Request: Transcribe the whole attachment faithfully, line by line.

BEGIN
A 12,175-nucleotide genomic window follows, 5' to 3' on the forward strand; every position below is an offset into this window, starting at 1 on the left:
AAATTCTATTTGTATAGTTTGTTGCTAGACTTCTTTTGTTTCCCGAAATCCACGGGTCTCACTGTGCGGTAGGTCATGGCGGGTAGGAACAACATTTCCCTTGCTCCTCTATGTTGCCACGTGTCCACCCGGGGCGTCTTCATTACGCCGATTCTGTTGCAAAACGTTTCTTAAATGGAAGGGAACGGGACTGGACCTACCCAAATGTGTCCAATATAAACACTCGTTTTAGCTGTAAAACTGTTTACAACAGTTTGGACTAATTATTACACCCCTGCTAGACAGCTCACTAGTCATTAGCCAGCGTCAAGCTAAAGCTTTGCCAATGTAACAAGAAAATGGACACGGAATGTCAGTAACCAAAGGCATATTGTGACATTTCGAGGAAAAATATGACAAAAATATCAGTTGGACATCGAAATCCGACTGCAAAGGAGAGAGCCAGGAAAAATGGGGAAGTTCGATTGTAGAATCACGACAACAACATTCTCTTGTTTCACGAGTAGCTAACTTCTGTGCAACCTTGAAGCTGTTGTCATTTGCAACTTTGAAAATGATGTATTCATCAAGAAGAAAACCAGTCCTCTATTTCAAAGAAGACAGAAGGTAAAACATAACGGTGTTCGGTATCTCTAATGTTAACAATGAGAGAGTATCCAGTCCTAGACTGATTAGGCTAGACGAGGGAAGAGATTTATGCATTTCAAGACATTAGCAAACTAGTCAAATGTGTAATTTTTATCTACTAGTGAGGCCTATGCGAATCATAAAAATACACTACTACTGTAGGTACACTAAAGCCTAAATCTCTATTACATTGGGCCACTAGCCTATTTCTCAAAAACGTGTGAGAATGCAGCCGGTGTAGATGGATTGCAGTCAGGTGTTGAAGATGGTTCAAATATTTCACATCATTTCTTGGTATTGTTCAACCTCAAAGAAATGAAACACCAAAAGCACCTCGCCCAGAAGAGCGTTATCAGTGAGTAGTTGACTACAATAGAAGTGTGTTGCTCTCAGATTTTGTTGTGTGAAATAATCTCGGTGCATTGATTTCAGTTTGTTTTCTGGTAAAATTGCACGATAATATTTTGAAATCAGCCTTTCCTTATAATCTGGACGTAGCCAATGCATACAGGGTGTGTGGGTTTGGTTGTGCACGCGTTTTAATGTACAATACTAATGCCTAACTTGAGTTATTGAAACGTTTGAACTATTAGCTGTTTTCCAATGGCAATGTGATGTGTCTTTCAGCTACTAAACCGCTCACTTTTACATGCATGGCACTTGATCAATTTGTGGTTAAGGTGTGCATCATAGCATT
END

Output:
A 12,175-nucleotide genomic window follows, 5' to 3' on the forward strand; every position below is an offset into this window, starting at 1 on the left:
AAATTCTATTTGTATAGTTTGTTGCTAGACTTCTTTTGTTTCCCGAAATCCACGGGTCTCACTGTGCGGTAGGTCATGGCGGGTAGGAACAACATTTCCCTTGCTCCTCTATGTTGCCACGTGTCCACCCGGGGCGTCTTCATTACGCCGATTCTGTTGCAAAACGTTTCTTAAATGGAAGGGAACGGGACTGGACCTACCCAAATGTGTCCAATATAAACACTCGTTTTAGCTGTAAAACTGTTTACAACAGTTTGGACTAATTATTACACCCCTGCTAGACAGCTCACTAGTCATTAGCCAGCGTCAAGCTAAAGCTTTGCCAATGTAACAAGAAAATGGACACGGAATGTCAGTAACCAAAGGCATATTGTGACATTTCGAGGAAAAATATGACAAAAATATCAGTTGGACATCGAAATCCGACTGCAAAGGAGAGAGCCAGGAAAAATGGGGAAGTTCGATTGTAGAATCACGACAACAACATTCTCTTGTTTCACGAGTAGCTAACTTCTGTGCAACCTTGAAGCTGTTGTCATTTGCAACTTTGAAAATGATGTATTCATCAAGAAGAAAACCAGTCCTCTATTTCAAAGAAGACAGAAGGTAAAACATAACGGTGTTCGGTATCTCTAATGTTAACAATGAGAGAGTATCCAGTCCTAGACTGATTAGGCTAGACGAGGGAAGAGATTTATGCATTTCAAGACATTAGCAAACTAGTCAAATGTGTAATTTTTATCTACTAGTGAGGCCTATGCGAATCATAAAAATACACTACTACTGTAGGTACACTAAAGCCTAAATCTCTATTACATTGGGCCACTAGCCTATTTCTCAAAAACGTGTGAGAATGCAGCCGGTGTAGATGGATTGCAGTCAGGTGTTGAAGATGGTTCAAATATTTCACATCATTTCTTGGTATTGTTCAACCTCAAAGAAATGAAACACCAAAAGCACCTCGCCCAGAAGAGCGTTATCAGTGAGTAGTTGACTACAATAGAAGTGTGTTGCTCTCAGATTTTGTTGTGTGAAATAATCTCGGTGCATTGATTTCAGTTTGTTTTCTGGTAAAATTGCACGATAATATTTTGAAATCAGCCTTTCCTTATAATCTGGACGTAGCCAATGCATACAGGGTGTGTGGGTTTGGTTGTGCACGCGTTTTAATGTACAATACTAATGCCTAACTTGAGTTATTGAAACGTTTGAACTATTAGCTGTTTTCCAATGGCAATGTGATGTGTCTTTCAGCTACTAAACCGCTCACTTTTACATGCATGGCACTTGATCAATTTGTGGTTAAGGTGTGCATCATAGCATT